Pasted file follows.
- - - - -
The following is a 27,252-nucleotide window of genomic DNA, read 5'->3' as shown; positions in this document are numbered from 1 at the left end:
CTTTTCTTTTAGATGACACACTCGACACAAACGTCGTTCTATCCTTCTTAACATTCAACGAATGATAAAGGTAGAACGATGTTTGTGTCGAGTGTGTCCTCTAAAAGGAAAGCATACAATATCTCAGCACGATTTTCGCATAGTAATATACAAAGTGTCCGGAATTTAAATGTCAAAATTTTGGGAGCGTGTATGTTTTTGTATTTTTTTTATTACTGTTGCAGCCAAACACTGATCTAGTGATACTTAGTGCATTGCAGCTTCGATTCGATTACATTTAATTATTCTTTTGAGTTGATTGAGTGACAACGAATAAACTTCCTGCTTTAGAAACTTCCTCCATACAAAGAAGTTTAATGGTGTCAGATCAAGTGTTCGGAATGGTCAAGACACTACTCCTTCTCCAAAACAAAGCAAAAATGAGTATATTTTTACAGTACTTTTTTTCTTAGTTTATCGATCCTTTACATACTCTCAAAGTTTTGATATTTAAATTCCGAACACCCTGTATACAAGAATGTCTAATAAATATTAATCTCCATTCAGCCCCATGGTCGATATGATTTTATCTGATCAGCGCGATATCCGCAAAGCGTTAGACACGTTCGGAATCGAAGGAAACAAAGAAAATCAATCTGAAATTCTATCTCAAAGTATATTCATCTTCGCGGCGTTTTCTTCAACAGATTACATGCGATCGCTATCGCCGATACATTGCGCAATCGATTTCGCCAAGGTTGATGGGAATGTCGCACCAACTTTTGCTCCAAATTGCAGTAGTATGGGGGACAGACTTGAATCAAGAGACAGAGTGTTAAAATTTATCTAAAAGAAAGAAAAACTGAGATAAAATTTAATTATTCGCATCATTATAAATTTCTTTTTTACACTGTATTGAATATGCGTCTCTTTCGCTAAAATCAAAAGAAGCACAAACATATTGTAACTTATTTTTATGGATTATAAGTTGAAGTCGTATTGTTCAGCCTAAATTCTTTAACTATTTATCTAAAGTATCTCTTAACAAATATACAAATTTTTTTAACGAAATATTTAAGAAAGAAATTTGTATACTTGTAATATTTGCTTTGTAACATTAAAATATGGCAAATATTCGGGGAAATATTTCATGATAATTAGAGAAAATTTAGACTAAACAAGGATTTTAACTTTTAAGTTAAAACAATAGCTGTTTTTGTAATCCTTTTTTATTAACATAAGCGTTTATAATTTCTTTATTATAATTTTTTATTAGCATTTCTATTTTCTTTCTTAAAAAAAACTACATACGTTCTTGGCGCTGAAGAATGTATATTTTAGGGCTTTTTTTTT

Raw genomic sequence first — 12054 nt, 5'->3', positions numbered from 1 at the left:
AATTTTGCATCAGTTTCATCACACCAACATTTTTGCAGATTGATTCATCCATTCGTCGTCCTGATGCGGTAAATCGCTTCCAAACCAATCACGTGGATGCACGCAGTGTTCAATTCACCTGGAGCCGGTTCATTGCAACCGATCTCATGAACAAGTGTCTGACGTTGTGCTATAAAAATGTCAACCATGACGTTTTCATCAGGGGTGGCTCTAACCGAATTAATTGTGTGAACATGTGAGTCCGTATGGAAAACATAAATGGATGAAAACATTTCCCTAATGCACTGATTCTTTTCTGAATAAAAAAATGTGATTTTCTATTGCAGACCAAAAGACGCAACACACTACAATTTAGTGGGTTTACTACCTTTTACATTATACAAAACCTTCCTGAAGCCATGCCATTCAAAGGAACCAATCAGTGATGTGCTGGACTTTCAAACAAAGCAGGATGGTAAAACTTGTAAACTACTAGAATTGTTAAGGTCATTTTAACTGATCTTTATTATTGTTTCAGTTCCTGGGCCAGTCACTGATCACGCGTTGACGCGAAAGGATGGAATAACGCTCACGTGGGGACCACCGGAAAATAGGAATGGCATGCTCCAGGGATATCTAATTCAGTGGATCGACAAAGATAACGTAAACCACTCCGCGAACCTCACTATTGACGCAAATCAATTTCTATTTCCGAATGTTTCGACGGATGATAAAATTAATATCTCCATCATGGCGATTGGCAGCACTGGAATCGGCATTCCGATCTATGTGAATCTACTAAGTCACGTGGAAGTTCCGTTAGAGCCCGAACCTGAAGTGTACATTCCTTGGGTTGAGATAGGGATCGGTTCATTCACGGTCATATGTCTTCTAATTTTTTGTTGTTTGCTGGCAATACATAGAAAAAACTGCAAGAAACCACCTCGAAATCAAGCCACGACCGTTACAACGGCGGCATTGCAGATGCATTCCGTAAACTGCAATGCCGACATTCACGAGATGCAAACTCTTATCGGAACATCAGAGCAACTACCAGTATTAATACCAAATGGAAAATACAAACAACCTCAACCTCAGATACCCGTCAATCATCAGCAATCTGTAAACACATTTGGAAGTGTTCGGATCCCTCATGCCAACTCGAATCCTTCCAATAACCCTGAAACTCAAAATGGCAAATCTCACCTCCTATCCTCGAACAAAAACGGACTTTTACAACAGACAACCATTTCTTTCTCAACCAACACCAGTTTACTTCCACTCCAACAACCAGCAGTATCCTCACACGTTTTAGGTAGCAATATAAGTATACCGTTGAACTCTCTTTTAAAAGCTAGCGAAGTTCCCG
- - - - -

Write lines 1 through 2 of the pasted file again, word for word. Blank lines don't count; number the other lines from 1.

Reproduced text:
The following is a 27,252-nucleotide window of genomic DNA, read 5'->3' as shown; positions in this document are numbered from 1 at the left end:
CTTTTCTTTTAGATGACACACTCGACACAAACGTCGTTCTATCCTTCTTAACATTCAACGAATGATAAAGGTAGAACGATGTTTGTGTCGAGTGTGTCCTCTAAAAGGAAAGCATACAATATCTCAGCACGATTTTCGCATAGTAATATACAAAGTGTCCGGAATTTAAATGTCAAAATTTTGGGAGCGTGTATGTTTTTGTATTTTTTTTATTACTGTTGCAGCCAAACACTGATCTAGTGATACTTAGTGCATTGCAGCTTCGATTCGATTACATTTAATTATTCTTTTGAGTTGATTGAGTGACAACGAATAAACTTCCTGCTTTAGAAACTTCCTCCATACAAAGAAGTTTAATGGTGTCAGATCAAGTGTTCGGAATGGTCAAGACACTACTCCTTCTCCAAAACAAAGCAAAAATGAGTATATTTTTACAGTACTTTTTTTCTTAGTTTATCGATCCTTTACATACTCTCAAAGTTTTGATATTTAAATTCCGAACACCCTGTATACAAGAATGTCTAATAAATATTAATCTCCATTCAGCCCCATGGTCGATATGATTTTATCTGATCAGCGCGATATCCGCAAAGCGTTAGACACGTTCGGAATCGAAGGAAACAAAGAAAATCAATCTGAAATTCTATCTCAAAGTATATTCATCTTCGCGGCGTTTTCTTCAACAGATTACATGCGATCGCTATCGCCGATACATTGCGCAATCGATTTCGCCAAGGTTGATGGGAATGTCGCACCAACTTTTGCTCCAAATTGCAGTAGTATGGGGGACAGACTTGAATCAAGAGACAGAGTGTTAAAATTTATCTAAAAGAAAGAAAAACTGAGATAAAATTTAATTATTCGCATCATTATAAATTTCTTTTTTACACTGTATTGAATATGCGTCTCTTTCGCTAAAATCAAAAGAAGCACAAACATATTGTAACTTATTTTTATGGATTATAAGTTGAAGTCGTATTGTTCAGCCTAAATTCTTTAACTATTTATCTAAAGTATCTCTTAACAAATATACAAATTTTTTTAACGAAATATTTAAGAAAGAAATTTGTATACTTGTAATATTTGCTTTGTAACATTAAAATATGGCAAATATTCGGGGAAATATTTCATGATAATTAGAGAAAATTTAGACTAAACAAGGATTTTAACTTTTAAGTTAAAACAATAGCTGTTTTTGTAATCCTTTTTTATTAACATAAGCGTTTATAATTTCTTTATTATAATTTTTTATTAGCATTTCTATTTTCTTTCTTAAAAAAAACTACATACGTTCTTGGCGCTGAAGAATGTATATTTTAGGGCTTTTTTTTT